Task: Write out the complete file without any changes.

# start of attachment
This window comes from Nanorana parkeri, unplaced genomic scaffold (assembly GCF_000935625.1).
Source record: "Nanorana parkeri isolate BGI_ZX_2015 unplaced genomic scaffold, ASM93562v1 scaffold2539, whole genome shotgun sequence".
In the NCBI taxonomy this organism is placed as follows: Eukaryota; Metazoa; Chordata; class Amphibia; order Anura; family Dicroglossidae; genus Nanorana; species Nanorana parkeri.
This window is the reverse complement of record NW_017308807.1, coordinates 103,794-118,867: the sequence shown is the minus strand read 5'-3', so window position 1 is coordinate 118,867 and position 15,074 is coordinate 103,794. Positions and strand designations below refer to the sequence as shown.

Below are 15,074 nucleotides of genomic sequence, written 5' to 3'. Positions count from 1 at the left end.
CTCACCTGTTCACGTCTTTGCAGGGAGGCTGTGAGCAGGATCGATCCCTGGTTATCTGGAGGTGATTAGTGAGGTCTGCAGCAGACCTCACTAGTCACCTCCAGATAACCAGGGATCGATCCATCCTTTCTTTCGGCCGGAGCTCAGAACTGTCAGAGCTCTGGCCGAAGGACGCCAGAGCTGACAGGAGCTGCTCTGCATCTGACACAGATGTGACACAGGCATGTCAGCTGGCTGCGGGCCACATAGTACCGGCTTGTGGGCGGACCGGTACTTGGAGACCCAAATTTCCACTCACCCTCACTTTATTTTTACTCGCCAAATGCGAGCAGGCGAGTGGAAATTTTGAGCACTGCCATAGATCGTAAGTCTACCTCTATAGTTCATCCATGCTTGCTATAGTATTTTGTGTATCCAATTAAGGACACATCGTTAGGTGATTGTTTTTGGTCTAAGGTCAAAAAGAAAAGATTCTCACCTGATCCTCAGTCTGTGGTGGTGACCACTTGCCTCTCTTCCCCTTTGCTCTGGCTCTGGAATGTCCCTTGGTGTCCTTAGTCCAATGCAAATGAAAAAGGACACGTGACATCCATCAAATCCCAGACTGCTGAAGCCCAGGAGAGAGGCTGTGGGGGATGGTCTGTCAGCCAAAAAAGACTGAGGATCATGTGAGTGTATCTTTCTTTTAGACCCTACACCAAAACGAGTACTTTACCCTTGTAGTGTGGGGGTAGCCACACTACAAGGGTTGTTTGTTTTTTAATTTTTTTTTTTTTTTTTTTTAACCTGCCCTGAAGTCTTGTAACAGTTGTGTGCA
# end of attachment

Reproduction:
This window comes from Nanorana parkeri, unplaced genomic scaffold (assembly GCF_000935625.1).
Source record: "Nanorana parkeri isolate BGI_ZX_2015 unplaced genomic scaffold, ASM93562v1 scaffold2539, whole genome shotgun sequence".
In the NCBI taxonomy this organism is placed as follows: Eukaryota; Metazoa; Chordata; class Amphibia; order Anura; family Dicroglossidae; genus Nanorana; species Nanorana parkeri.
This window is the reverse complement of record NW_017308807.1, coordinates 103,794-118,867: the sequence shown is the minus strand read 5'-3', so window position 1 is coordinate 118,867 and position 15,074 is coordinate 103,794. Positions and strand designations below refer to the sequence as shown.

Below are 15,074 nucleotides of genomic sequence, written 5' to 3'. Positions count from 1 at the left end.
CTCACCTGTTCACGTCTTTGCAGGGAGGCTGTGAGCAGGATCGATCCCTGGTTATCTGGAGGTGATTAGTGAGGTCTGCAGCAGACCTCACTAGTCACCTCCAGATAACCAGGGATCGATCCATCCTTTCTTTCGGCCGGAGCTCAGAACTGTCAGAGCTCTGGCCGAAGGACGCCAGAGCTGACAGGAGCTGCTCTGCATCTGACACAGATGTGACACAGGCATGTCAGCTGGCTGCGGGCCACATAGTACCGGCTTGTGGGCGGACCGGTACTTGGAGACCCAAATTTCCACTCACCCTCACTTTATTTTTACTCGCCAAATGCGAGCAGGCGAGTGGAAATTTTGAGCACTGCCATAGATCGTAAGTCTACCTCTATAGTTCATCCATGCTTGCTATAGTATTTTGTGTATCCAATTAAGGACACATCGTTAGGTGATTGTTTTTGGTCTAAGGTCAAAAAGAAAAGATTCTCACCTGATCCTCAGTCTGTGGTGGTGACCACTTGCCTCTCTTCCCCTTTGCTCTGGCTCTGGAATGTCCCTTGGTGTCCTTAGTCCAATGCAAATGAAAAAGGACACGTGACATCCATCAAATCCCAGACTGCTGAAGCCCAGGAGAGAGGCTGTGGGGGATGGTCTGTCAGCCAAAAAAGACTGAGGATCATGTGAGTGTATCTTTCTTTTAGACCCTACACCAAAACGAGTACTTTACCCTTGTAGTGTGGGGGTAGCCACACTACAAGGGTTGTTTGTTTTTTAATTTTTTTTTTTTTTTTTTTTAACCTGCCCTGAAGTCTTGTAACAGTTGTGTGCA